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Watt, James

engine steam power copy

(1736–1819) British instrument maker and engineer: invented the modern steam engine.

The son of a Clydeside shipbuilder, Watt had little formal education because of his poor health, but his skills enabled him to set up in business as an instrument maker in the University of Glasgow. While repairing a working model of a Newcomen steam engine, Watt realized that its efficiency could be greatly improved by adding a separate condenser, preventing the loss of energy through steam condensing to water in the cylinder. He formed a business partnership with M Boulton (1728–1809) in Birmingham to develop the idea, improved the engine in several other ways, and in 1790 produced the Watt engine, which became crucial to the success of the industrial revolution. Soon it was being used to pump water out of mines and to power machinery in flour, cotton and paper mills. Watt retired, a very rich man, in 1800. The SI unit of power, the watt, is named after him: it is the power producing energy at the rate of 1 J s –1 .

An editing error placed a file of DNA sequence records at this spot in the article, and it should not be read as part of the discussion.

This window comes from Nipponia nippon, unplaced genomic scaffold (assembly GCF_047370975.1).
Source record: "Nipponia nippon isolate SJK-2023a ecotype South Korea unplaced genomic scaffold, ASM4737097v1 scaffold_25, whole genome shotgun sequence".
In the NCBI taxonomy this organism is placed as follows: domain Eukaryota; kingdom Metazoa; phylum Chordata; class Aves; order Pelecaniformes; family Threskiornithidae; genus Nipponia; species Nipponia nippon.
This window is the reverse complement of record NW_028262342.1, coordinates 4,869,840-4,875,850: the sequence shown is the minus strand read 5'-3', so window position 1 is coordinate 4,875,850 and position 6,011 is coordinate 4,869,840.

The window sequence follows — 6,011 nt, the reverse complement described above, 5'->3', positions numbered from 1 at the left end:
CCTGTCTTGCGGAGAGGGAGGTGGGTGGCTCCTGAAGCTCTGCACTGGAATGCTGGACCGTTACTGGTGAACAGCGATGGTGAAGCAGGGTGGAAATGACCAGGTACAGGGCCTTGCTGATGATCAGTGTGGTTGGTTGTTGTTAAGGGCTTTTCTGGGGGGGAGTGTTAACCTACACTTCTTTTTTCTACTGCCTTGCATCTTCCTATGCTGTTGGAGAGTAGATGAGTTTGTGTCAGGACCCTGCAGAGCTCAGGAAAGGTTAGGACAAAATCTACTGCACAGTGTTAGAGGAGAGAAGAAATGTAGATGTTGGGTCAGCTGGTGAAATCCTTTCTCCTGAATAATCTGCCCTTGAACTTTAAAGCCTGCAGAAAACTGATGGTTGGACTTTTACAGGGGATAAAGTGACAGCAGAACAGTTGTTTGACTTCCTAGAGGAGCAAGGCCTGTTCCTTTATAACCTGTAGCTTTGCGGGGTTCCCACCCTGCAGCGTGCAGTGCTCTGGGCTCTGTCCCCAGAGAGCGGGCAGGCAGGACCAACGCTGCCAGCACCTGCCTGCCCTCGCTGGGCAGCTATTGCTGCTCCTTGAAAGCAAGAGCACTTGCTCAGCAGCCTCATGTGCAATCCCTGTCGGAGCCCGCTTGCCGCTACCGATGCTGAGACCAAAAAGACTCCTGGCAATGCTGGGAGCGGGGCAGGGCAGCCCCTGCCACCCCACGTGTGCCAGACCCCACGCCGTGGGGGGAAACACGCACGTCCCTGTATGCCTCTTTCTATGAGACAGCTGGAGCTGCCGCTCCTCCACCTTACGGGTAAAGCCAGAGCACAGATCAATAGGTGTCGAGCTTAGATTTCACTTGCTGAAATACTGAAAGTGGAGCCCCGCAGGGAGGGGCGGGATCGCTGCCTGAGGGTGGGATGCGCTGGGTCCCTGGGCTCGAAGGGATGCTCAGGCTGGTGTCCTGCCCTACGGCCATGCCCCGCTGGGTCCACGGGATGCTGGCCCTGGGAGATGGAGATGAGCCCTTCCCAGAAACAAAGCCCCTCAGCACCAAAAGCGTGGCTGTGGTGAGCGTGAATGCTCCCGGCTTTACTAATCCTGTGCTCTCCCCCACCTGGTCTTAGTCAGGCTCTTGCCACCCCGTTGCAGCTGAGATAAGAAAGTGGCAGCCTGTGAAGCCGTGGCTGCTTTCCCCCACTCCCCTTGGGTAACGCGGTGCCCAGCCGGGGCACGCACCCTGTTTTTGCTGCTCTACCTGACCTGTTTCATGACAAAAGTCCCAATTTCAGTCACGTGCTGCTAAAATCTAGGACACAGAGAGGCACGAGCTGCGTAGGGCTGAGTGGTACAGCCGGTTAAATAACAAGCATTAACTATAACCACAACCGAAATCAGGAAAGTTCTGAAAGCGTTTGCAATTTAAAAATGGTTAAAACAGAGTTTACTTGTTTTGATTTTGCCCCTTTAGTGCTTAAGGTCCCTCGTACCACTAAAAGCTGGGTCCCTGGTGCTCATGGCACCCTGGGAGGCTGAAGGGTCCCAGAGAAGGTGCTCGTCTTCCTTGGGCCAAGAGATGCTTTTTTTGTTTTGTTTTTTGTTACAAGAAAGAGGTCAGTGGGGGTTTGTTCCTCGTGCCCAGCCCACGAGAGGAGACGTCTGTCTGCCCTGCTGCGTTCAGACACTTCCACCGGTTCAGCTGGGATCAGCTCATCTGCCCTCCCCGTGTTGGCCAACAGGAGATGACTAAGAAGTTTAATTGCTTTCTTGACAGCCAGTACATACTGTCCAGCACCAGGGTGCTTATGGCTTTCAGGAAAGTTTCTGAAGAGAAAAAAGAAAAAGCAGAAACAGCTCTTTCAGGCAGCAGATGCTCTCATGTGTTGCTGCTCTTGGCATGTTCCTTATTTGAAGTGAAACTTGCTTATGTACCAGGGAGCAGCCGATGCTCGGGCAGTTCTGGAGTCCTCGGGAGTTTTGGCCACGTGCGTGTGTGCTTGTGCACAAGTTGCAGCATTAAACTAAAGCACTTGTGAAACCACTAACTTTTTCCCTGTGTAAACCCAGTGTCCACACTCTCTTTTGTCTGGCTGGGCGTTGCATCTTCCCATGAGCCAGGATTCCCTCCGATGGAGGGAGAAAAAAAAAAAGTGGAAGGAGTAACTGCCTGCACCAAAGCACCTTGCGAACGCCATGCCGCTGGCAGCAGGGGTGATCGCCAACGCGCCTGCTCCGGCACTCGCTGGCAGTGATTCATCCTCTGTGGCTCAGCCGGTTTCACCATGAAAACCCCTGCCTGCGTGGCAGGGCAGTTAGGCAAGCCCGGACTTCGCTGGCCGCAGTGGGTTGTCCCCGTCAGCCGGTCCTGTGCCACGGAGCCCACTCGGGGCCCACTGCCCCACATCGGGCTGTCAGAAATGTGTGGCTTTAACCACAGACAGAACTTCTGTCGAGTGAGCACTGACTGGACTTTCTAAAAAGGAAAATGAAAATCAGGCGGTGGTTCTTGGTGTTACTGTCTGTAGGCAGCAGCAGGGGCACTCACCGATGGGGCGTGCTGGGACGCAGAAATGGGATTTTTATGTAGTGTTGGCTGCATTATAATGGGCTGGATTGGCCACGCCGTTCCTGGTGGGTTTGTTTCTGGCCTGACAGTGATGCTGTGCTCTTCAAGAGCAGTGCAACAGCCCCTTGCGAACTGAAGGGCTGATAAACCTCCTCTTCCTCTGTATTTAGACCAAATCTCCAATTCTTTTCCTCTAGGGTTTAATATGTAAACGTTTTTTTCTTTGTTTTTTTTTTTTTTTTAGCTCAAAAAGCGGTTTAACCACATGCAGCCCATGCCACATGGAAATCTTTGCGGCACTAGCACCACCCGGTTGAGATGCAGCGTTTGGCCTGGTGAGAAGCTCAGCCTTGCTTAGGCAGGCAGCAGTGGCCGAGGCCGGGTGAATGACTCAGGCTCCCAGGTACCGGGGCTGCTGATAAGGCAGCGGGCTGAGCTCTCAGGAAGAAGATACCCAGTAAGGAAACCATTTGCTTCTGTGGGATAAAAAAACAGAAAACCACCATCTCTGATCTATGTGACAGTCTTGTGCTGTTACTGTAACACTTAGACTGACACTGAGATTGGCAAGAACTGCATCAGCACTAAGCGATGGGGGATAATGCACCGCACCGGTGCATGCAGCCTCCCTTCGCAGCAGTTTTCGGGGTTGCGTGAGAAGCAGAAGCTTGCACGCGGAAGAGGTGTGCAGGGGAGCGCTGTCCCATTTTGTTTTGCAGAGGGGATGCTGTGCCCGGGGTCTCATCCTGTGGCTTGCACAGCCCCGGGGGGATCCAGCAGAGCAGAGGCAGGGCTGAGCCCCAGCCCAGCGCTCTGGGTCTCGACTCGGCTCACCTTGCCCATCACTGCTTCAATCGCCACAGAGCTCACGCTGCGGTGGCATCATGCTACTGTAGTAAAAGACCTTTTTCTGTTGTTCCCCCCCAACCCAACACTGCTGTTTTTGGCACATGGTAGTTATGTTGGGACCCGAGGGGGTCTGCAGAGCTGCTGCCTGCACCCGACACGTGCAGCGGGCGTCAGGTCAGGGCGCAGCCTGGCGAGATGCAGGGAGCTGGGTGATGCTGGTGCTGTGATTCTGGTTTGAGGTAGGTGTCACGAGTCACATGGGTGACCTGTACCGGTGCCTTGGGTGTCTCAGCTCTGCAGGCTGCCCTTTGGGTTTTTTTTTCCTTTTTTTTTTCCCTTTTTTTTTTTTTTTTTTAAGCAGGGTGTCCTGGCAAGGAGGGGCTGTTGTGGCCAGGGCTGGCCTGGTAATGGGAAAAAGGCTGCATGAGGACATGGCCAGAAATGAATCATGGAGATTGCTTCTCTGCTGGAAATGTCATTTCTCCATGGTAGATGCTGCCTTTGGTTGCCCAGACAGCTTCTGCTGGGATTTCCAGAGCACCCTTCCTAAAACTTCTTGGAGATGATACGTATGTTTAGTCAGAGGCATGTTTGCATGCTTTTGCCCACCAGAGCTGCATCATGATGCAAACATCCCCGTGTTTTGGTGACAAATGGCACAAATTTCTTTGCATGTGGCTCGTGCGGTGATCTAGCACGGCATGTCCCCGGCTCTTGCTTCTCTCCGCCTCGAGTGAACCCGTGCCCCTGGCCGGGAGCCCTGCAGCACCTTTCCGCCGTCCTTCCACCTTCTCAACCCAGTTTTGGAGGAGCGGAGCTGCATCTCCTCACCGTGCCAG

Watt also invented (in 1779) the first office copying process: he used a gelatinous ink, from which a copy was obtained by pressing damp unsized copy paper on the original. The copy was viewed in a mirror.

Watts, J. C.(1957–) - Congressman, Chronology, Becomes Canadian Football Star, Switches Political Parties, Elected to First Office [next] [back] Watson-Watt, Sir Robert Alexander

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